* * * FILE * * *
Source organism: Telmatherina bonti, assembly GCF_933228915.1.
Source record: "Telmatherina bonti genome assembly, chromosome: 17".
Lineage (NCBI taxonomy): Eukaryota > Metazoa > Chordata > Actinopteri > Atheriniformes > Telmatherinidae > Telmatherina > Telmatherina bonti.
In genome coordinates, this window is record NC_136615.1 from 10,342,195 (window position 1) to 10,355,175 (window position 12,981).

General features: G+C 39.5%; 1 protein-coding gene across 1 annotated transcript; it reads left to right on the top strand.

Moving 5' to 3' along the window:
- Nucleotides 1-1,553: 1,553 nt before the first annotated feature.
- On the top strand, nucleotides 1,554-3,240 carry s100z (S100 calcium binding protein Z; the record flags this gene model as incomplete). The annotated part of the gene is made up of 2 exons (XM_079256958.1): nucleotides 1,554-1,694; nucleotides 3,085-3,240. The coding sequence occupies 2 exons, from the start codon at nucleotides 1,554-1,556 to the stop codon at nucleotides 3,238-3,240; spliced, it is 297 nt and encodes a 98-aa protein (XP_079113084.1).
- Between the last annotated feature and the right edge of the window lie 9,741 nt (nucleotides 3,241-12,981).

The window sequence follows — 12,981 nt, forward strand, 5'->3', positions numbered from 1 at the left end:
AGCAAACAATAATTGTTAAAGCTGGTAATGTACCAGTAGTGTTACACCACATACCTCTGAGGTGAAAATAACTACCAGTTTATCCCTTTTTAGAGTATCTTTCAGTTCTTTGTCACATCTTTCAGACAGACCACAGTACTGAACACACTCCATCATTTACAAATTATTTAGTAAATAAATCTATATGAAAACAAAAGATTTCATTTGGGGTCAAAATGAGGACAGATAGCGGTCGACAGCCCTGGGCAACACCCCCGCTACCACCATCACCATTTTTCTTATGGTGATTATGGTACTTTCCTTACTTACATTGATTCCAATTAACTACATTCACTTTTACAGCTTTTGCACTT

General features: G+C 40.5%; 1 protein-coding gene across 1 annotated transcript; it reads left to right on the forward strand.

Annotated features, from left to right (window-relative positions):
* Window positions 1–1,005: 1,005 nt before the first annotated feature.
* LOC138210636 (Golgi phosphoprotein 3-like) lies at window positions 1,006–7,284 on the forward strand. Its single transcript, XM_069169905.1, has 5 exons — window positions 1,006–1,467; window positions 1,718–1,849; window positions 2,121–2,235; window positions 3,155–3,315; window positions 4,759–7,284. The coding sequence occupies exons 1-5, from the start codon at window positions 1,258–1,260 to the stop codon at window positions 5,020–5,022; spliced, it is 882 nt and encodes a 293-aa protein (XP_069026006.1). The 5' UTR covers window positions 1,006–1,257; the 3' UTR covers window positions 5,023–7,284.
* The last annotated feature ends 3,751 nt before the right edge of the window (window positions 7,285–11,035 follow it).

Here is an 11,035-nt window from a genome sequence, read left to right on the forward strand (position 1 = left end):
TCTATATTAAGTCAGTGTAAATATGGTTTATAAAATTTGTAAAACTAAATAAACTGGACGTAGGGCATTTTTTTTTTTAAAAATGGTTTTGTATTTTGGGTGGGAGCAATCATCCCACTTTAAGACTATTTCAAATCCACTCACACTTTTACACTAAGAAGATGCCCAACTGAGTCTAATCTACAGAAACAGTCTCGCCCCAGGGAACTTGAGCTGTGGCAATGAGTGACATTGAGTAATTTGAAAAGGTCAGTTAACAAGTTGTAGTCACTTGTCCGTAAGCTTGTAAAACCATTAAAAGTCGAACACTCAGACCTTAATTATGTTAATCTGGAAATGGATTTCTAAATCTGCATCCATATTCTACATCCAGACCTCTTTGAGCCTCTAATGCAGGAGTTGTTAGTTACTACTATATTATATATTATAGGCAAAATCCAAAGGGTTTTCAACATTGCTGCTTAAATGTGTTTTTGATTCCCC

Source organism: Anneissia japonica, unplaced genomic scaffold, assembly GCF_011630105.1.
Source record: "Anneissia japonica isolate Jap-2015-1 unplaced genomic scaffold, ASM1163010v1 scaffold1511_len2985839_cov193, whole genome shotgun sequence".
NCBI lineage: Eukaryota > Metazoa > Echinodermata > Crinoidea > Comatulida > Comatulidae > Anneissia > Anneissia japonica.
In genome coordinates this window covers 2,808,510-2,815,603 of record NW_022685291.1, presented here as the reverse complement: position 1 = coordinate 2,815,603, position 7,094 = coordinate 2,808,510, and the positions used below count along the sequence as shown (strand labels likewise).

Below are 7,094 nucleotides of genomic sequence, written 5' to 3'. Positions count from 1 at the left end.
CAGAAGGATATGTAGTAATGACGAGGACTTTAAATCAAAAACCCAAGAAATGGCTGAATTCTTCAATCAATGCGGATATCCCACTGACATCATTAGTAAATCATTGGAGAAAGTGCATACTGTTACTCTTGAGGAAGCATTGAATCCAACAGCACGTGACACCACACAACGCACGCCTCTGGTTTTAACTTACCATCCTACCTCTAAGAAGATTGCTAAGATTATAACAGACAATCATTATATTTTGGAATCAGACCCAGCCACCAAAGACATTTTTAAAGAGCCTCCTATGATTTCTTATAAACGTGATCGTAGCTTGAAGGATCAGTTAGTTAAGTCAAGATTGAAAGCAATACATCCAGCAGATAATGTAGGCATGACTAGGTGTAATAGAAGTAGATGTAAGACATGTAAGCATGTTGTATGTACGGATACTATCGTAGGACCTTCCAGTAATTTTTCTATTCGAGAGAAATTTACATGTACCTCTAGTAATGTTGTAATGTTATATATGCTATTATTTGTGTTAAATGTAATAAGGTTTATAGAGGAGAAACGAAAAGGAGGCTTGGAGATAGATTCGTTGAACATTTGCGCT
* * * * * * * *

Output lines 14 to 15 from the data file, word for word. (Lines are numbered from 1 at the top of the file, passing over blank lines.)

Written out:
* Window positions 1–1,005: 1,005 nt before the first annotated feature.
* LOC138210636 (Golgi phosphoprotein 3-like) lies at window positions 1,006–7,284 on the forward strand. Its single transcript, XM_069169905.1, has 5 exons — window positions 1,006–1,467; window positions 1,718–1,849; window positions 2,121–2,235; window positions 3,155–3,315; window positions 4,759–7,284. The coding sequence occupies exons 1-5, from the start codon at window positions 1,258–1,260 to the stop codon at window positions 5,020–5,022; spliced, it is 882 nt and encodes a 293-aa protein (XP_069026006.1). The 5' UTR covers window positions 1,006–1,257; the 3' UTR covers window positions 5,023–7,284.